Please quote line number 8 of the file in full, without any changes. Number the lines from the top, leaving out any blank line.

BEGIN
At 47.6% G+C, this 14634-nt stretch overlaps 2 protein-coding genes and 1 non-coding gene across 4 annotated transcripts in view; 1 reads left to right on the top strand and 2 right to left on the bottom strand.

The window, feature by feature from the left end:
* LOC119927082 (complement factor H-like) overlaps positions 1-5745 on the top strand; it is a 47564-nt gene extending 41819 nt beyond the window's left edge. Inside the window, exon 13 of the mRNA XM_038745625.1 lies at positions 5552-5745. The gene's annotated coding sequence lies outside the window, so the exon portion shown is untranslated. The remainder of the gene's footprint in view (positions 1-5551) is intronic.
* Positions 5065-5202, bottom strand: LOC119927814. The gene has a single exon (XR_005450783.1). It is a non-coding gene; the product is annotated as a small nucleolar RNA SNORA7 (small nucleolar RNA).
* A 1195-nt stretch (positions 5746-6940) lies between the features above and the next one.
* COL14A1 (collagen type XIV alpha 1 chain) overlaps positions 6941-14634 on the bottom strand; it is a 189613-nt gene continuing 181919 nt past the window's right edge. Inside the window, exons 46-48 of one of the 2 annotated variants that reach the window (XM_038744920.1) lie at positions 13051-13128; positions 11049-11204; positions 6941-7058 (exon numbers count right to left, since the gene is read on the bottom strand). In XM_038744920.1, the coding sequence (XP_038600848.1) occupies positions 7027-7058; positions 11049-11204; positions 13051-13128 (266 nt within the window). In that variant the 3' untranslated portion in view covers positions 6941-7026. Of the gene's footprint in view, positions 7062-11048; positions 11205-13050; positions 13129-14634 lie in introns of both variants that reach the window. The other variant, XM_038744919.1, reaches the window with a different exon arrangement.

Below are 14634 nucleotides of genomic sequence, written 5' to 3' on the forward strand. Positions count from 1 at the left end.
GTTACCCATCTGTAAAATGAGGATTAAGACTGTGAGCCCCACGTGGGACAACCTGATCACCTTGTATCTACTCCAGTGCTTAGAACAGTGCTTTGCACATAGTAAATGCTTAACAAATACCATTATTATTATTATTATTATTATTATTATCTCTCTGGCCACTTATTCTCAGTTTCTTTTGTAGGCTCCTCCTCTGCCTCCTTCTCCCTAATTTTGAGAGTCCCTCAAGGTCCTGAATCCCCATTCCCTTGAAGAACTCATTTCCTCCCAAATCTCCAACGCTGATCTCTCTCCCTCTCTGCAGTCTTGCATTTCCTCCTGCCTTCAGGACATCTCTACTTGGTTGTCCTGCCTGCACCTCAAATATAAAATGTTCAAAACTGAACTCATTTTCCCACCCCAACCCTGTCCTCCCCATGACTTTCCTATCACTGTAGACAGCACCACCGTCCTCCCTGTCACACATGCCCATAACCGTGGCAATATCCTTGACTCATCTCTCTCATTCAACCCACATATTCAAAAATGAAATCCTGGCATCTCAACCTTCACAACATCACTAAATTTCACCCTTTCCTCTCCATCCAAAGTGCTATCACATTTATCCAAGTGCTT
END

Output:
GTTACCCATCTGTAAAATGAGGATTAAGACTGTGAGCCCCACGTGGGACAACCTGATCACCTTGTATCTACTCCAGTGCTTAGAACAGTGCTTTGCACATAGTAAATGCTTAACAAATACCATTATTATTATTATTATTATTATTATTATCTCTCTGGCCACTTATTCTCAGTTTCTTTTGTAGGCTCCTCCTCTGCCTCCTTCTCCCTAATTTTGAGAGTCCCTCAAGGTCCTGAATCCCCATTCCCTTGAAGAACTCATTTCCTCCCAAATCTCCAACGCTGATCTCTCTCCCTCTCTGCAGTCTTGCATTTCCTCCTGCCTTCAGGACATCTCTACTTGGTTGTCCTGCCTGCACCTCAAATATAAAATGTTCAAAACTGAACTCATTTTCCCACCCCAACCCTGTCCTCCCCATGACTTTCCTATCACTGTAGACAGCACCACCGTCCTCCCTGTCACACATGCCCATAACCGTGGCAATATCCTTGACTCATCTCTCTCATTCAACCCACATATTCAAAAATGAAATCCTGGCATCTCAACCTTCACAACATCACTAAATTTCACCCTTTCCTCTCCATCCAAAGTGCTATCACATTTATCCAAGTGCTT